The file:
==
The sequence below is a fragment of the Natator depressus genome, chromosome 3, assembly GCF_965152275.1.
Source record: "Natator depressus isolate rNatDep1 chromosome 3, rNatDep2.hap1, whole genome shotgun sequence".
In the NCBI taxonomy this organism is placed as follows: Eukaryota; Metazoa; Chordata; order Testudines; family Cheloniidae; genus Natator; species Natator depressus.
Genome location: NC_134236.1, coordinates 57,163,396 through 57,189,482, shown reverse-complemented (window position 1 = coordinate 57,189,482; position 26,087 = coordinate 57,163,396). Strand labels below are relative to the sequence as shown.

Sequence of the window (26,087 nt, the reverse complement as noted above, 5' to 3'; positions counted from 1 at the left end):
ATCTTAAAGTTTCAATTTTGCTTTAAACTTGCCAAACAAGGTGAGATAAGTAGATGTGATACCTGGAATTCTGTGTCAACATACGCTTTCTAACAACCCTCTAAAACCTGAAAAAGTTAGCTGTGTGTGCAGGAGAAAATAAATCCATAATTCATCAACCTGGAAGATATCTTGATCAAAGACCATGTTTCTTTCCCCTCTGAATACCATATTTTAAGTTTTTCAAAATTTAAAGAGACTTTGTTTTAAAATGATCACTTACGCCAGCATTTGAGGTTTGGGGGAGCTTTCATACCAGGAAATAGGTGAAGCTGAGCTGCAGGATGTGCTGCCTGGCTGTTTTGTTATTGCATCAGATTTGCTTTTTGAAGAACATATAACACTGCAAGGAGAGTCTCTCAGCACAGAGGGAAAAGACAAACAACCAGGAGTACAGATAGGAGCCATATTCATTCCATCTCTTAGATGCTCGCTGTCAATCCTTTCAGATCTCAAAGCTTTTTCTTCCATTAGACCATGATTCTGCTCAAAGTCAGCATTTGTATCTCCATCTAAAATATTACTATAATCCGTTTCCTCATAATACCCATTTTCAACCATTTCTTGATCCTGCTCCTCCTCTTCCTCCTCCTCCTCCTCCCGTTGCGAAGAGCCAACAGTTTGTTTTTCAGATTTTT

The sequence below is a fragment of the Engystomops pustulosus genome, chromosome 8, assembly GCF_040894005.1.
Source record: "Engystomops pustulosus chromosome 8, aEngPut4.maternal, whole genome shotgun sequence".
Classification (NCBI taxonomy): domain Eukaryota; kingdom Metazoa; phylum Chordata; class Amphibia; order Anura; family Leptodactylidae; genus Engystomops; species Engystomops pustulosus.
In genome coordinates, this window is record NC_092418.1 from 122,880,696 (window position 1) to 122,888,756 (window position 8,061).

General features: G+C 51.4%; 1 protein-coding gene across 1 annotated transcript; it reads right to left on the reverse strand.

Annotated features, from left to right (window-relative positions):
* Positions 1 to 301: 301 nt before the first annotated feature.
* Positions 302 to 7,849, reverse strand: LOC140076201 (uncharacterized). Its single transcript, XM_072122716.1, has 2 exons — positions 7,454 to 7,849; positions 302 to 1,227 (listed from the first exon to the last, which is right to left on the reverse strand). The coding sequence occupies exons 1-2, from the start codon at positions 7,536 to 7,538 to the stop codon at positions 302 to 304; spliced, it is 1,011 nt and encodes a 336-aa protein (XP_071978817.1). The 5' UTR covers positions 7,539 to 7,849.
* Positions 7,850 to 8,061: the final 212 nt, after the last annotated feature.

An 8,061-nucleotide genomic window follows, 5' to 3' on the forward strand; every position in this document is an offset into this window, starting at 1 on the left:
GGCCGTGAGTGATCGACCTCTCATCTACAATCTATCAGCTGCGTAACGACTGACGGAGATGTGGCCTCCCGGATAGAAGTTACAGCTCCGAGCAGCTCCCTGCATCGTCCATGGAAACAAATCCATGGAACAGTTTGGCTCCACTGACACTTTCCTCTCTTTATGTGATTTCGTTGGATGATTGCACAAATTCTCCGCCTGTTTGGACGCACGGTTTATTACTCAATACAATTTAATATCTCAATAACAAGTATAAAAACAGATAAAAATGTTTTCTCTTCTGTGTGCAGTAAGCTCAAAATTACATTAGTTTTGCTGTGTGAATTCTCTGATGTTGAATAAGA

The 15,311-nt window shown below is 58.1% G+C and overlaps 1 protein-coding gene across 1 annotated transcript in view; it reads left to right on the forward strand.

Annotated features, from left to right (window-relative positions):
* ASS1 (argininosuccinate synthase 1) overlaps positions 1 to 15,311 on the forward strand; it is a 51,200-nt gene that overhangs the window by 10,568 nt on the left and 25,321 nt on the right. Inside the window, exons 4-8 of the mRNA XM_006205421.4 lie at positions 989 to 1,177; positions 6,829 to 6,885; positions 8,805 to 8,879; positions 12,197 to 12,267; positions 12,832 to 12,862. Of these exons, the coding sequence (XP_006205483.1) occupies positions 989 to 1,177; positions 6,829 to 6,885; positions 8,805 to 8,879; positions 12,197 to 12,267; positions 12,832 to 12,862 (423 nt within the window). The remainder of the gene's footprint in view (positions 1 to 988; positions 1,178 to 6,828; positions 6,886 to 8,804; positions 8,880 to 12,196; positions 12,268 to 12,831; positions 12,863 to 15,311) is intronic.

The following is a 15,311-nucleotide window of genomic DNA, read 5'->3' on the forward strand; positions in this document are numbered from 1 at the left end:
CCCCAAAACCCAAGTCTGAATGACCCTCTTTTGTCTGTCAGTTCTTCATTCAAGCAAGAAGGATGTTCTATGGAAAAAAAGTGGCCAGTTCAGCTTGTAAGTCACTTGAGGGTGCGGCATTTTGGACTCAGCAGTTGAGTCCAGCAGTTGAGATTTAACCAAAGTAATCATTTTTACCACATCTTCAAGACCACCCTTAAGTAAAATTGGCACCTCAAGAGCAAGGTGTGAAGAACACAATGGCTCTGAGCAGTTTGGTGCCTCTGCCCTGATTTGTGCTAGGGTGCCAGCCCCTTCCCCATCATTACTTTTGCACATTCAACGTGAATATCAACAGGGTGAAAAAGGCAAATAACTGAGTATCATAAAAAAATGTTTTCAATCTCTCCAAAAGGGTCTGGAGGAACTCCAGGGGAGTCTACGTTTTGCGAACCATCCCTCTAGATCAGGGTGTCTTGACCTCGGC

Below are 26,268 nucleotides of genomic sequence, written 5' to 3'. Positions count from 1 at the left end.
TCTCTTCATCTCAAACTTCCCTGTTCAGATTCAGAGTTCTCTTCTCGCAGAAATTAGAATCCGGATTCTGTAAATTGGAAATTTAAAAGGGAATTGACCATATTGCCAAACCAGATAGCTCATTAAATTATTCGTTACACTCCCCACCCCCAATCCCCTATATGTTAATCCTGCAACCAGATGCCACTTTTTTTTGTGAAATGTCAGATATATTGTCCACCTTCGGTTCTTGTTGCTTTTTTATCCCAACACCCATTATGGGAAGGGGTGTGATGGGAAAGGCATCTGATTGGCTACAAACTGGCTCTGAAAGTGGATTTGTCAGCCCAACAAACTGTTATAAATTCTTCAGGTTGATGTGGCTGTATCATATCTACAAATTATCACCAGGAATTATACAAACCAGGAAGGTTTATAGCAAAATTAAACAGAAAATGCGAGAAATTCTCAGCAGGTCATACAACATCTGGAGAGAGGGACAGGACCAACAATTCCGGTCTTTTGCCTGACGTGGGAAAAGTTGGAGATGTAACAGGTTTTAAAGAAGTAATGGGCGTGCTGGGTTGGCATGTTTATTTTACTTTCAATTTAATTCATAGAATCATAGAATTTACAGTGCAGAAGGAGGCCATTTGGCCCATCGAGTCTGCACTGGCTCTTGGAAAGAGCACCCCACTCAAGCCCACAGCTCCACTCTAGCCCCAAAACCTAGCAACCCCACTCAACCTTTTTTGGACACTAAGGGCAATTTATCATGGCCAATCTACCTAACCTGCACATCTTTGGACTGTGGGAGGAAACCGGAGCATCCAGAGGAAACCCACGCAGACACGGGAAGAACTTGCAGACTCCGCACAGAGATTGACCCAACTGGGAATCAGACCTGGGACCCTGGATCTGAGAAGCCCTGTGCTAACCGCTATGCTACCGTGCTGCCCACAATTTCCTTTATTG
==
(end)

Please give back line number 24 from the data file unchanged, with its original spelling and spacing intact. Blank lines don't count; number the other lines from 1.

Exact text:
TCTCTTCATCTCAAACTTCCCTGTTCAGATTCAGAGTTCTCTTCTCGCAGAAATTAGAATCCGGATTCTGTAAATTGGAAATTTAAAAGGGAATTGACCATATTGCCAAACCAGATAGCTCATTAAATTATTCGTTACACTCCCCACCCCCAATCCCCTATATGTTAATCCTGCAACCAGATGCCACTTTTTTTTGTGAAATGTCAGATATATTGTCCACCTTCGGTTCTTGTTGCTTTTTTATCCCAACACCCATTATGGGAAGGGGTGTGATGGGAAAGGCATCTGATTGGCTACAAACTGGCTCTGAAAGTGGATTTGTCAGCCCAACAAACTGTTATAAATTCTTCAGGTTGATGTGGCTGTATCATATCTACAAATTATCACCAGGAATTATACAAACCAGGAAGGTTTATAGCAAAATTAAACAGAAAATGCGAGAAATTCTCAGCAGGTCATACAACATCTGGAGAGAGGGACAGGACCAACAATTCCGGTCTTTTGCCTGACGTGGGAAAAGTTGGAGATGTAACAGGTTTTAAAGAAGTAATGGGCGTGCTGGGTTGGCATGTTTATTTTACTTTCAATTTAATTCATAGAATCATAGAATTTACAGTGCAGAAGGAGGCCATTTGGCCCATCGAGTCTGCACTGGCTCTTGGAAAGAGCACCCCACTCAAGCCCACAGCTCCACTCTAGCCCCAAAACCTAGCAACCCCACTCAACCTTTTTTGGACACTAAGGGCAATTTATCATGGCCAATCTACCTAACCTGCACATCTTTGGACTGTGGGAGGAAACCGGAGCATCCAGAGGAAACCCACGCAGACACGGGAAGAACTTGCAGACTCCGCACAGAGATTGACCCAACTGGGAATCAGACCTGGGACCCTGGATCTGAGAAGCCCTGTGCTAACCGCTATGCTACCGTGCTGCCCACAATTTCCTTTATTG